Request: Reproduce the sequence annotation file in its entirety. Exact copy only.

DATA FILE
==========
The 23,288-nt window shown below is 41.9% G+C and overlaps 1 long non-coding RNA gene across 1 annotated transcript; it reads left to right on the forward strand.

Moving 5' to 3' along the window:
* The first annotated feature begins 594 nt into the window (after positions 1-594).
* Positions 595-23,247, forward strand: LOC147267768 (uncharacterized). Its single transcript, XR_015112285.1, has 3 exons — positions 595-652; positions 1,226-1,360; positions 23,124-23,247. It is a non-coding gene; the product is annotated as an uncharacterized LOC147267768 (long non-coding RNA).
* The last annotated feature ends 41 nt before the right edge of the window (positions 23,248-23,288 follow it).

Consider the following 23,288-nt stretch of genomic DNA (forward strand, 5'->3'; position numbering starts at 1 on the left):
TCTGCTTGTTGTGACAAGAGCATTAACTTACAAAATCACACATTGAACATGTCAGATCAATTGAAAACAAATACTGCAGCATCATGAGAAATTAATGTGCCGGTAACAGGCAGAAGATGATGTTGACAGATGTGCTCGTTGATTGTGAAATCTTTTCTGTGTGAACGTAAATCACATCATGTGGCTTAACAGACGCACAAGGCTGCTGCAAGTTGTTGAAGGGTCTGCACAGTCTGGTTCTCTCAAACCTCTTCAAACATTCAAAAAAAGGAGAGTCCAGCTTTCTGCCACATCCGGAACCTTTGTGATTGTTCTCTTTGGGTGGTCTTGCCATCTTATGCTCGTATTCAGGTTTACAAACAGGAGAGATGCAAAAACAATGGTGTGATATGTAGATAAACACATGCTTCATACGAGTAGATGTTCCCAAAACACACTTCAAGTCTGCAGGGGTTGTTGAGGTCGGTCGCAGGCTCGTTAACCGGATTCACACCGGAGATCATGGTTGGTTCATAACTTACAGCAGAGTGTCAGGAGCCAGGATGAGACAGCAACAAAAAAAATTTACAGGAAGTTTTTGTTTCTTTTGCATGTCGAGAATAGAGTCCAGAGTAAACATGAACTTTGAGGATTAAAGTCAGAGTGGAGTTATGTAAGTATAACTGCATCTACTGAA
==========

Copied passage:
The 23,288-nt window shown below is 41.9% G+C and overlaps 1 long non-coding RNA gene across 1 annotated transcript; it reads left to right on the forward strand.

Moving 5' to 3' along the window:
* The first annotated feature begins 594 nt into the window (after positions 1-594).
* Positions 595-23,247, forward strand: LOC147267768 (uncharacterized). Its single transcript, XR_015112285.1, has 3 exons — positions 595-652; positions 1,226-1,360; positions 23,124-23,247. It is a non-coding gene; the product is annotated as an uncharacterized LOC147267768 (long non-coding RNA).
* The last annotated feature ends 41 nt before the right edge of the window (positions 23,248-23,288 follow it).

Consider the following 23,288-nt stretch of genomic DNA (forward strand, 5'->3'; position numbering starts at 1 on the left):
TCTGCTTGTTGTGACAAGAGCATTAACTTACAAAATCACACATTGAACATGTCAGATCAATTGAAAACAAATACTGCAGCATCATGAGAAATTAATGTGCCGGTAACAGGCAGAAGATGATGTTGACAGATGTGCTCGTTGATTGTGAAATCTTTTCTGTGTGAACGTAAATCACATCATGTGGCTTAACAGACGCACAAGGCTGCTGCAAGTTGTTGAAGGGTCTGCACAGTCTGGTTCTCTCAAACCTCTTCAAACATTCAAAAAAAGGAGAGTCCAGCTTTCTGCCACATCCGGAACCTTTGTGATTGTTCTCTTTGGGTGGTCTTGCCATCTTATGCTCGTATTCAGGTTTACAAACAGGAGAGATGCAAAAACAATGGTGTGATATGTAGATAAACACATGCTTCATACGAGTAGATGTTCCCAAAACACACTTCAAGTCTGCAGGGGTTGTTGAGGTCGGTCGCAGGCTCGTTAACCGGATTCACACCGGAGATCATGGTTGGTTCATAACTTACAGCAGAGTGTCAGGAGCCAGGATGAGACAGCAACAAAAAAAATTTACAGGAAGTTTTTGTTTCTTTTGCATGTCGAGAATAGAGTCCAGAGTAAACATGAACTTTGAGGATTAAAGTCAGAGTGGAGTTATGTAAGTATAACTGCATCTACTGAA